Sounds too good to be true, right? Fast food that is healthy?
Fast food has a reputation for being high in trans fat, saturated fat, sodium, and calories while having next to no healthy ingredients. For example, one loaded hamburger, fries, and pie contain more saturated fat than you should eat in two days.
However, things are changing. The past few years have seen many fast-food restaurants make a concerted effort to improve their menus. As a result, many restaurants now offer low-fat options and fresh ingredients. Choose wisely and you no longer have to sacrifice a healthy meal for the sake of convenience.
But to do this, you must be an informed customer, resist menu temptations, and make healthy choices when it comes to fast food. Finding a nutritious, cheap, convenient meal may be a challenge, but it can be done.
…of menu lingo. Steer clear of meals labelled fried, breaded, basted, creamy, crispy, batter-dipped, au gratin, scalloped, or Alfredo. These dishes are usually high in unhealthy fats, sodium, and calories.
Instead, go for lean meat options that are broiled or grilled and fresh or steamed veggies. If needed, special order your food to be prepared in a healthier manner.
…of extras. A salad may seem like a low-fat option until you drown it in fried toppings, high-fat dressing, and cheese. A deli sandwich is a great choice until you add the mayo, spreads, and cheeses. The same goes for a baked potato. What about the butter, cheese, bacon, salt, and a mountain of sour cream?
Simple, fresh ingredients are best. Ask for dressings and toppings on the side so you can monitor how much is added.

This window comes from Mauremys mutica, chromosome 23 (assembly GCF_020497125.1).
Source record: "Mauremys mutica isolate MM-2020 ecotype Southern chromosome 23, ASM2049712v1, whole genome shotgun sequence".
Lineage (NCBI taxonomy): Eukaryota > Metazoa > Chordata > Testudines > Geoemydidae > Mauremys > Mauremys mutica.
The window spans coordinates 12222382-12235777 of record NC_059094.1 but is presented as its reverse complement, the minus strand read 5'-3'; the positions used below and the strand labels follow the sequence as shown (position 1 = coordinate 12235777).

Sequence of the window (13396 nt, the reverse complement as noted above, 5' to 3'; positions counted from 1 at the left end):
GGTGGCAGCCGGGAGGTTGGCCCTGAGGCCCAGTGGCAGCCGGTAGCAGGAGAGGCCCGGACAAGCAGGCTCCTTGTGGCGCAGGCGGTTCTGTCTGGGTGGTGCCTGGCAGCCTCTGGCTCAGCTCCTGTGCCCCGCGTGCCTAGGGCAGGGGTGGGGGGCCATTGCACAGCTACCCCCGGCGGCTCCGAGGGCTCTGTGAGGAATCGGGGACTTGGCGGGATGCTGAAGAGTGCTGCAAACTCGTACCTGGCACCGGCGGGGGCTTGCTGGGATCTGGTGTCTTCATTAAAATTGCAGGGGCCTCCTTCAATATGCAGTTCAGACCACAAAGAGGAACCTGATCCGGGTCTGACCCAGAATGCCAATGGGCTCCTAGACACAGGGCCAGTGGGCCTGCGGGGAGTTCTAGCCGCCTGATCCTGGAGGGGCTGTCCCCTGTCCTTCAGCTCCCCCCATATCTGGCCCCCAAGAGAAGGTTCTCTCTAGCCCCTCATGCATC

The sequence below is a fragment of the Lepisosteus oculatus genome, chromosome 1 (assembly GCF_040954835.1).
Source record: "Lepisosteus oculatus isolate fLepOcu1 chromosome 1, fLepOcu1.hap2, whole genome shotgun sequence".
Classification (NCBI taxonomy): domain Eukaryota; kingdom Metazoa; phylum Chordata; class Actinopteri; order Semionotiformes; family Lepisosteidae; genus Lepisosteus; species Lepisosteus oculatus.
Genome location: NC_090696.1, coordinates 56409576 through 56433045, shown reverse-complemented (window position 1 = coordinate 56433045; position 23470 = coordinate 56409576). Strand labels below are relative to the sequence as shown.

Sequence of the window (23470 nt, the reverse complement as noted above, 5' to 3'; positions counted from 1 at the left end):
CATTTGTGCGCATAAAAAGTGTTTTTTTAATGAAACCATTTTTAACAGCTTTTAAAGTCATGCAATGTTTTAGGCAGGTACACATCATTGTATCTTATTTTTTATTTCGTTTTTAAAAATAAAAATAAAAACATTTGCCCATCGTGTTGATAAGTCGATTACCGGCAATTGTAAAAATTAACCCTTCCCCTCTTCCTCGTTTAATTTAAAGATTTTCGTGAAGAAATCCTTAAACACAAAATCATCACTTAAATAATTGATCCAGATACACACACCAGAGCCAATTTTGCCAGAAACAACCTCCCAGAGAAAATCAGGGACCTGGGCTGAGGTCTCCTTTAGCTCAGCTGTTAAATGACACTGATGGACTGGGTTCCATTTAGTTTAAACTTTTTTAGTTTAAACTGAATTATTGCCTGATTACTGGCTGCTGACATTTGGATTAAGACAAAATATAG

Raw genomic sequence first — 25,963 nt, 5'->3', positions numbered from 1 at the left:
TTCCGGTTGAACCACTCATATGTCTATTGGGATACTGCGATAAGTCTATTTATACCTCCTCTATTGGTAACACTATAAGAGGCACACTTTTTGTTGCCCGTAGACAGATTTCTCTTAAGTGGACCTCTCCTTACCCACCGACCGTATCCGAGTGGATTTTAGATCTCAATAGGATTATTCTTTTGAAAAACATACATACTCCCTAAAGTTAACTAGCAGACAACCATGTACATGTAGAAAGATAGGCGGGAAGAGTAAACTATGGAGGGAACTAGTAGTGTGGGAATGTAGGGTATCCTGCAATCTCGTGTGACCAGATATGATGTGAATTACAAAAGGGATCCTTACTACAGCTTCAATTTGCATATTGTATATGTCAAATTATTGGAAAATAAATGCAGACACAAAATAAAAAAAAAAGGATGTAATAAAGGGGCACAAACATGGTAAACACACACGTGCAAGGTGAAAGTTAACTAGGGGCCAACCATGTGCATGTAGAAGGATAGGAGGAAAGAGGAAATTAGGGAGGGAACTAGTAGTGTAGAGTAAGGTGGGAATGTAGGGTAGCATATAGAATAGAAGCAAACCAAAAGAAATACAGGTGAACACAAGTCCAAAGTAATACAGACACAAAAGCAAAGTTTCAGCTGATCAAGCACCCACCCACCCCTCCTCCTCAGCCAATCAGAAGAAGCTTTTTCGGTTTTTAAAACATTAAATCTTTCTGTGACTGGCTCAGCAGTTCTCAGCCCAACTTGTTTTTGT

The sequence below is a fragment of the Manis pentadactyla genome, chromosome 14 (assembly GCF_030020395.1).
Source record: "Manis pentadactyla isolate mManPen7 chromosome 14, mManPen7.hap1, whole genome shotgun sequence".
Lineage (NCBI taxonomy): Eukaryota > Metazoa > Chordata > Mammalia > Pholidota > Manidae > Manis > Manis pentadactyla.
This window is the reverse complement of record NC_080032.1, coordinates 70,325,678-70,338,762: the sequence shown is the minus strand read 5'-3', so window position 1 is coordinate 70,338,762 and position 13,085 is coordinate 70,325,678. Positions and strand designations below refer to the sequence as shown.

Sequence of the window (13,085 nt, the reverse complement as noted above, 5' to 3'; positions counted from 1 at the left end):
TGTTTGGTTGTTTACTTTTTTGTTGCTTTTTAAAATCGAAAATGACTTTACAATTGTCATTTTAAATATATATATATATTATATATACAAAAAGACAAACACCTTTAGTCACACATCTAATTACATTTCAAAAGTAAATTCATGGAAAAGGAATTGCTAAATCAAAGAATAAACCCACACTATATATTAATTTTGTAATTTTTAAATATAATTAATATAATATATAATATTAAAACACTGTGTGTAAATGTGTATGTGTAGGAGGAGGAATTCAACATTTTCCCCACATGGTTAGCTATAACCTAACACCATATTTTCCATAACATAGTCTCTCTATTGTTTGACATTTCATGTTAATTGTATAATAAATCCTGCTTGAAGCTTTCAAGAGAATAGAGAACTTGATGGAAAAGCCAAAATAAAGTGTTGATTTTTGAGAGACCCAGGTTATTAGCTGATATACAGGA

…of portion sizes. A single serving at many restaurants could feed an entire family. The average meal at a fast-food joint can contain more than 1,000 calories. Extra large options should be replaced with smaller portions or shared with family or friends. Don’t forget the calories contained in your drinks. Often overlooked, the calories in soft drinks and sweetened beverages add up quickly.
Try unsweetened iced tea or lemon water instead.
…of buffets! Even if you choose the salad bar, buffets set the stage for overeating. You may just want to eat your money’s worth, but chances are, you’ll eat more than you need.
After finishing your meal, wait at least 20 minutes before heading back for seconds. Your body needs time to tell your brain your stomach is full.
…of eating on the run. Isn’t this what fast food is all about? Unfortunately, when you’re in a hurry and aren’t thinking about what you’re eating, you tend to overeat and overindulge.
Slow down and chew slowly. Your food will digest easier and you’ll most likely eat less. Remember, it takes time for your brain to get the message that you’re satisfied. So chew well and give your brain the chance it needs.
Knowing is half the battle. The other half is making the right choices. Depending on your health condition, it may be OK to splurge every once it a while, but a habit of double-patty, greasy burgers and large fries every week will hurt your body.
Instead, choose a single-patty burger or a grilled chicken sandwich. In place of a milkshake, go for the yoghurt parfait. Rather than French fries, opt for a baked potato or side salad. (Just be sure to choose smart toppings.)
Fast Food Shouldn’t Be the Norm
While there are healthier options available these days at fast-food joints, nothing is as fresh and nutritious as a home-cooked, low-fat meal. Save the fast-food meals for rare occasions when there’s no better option.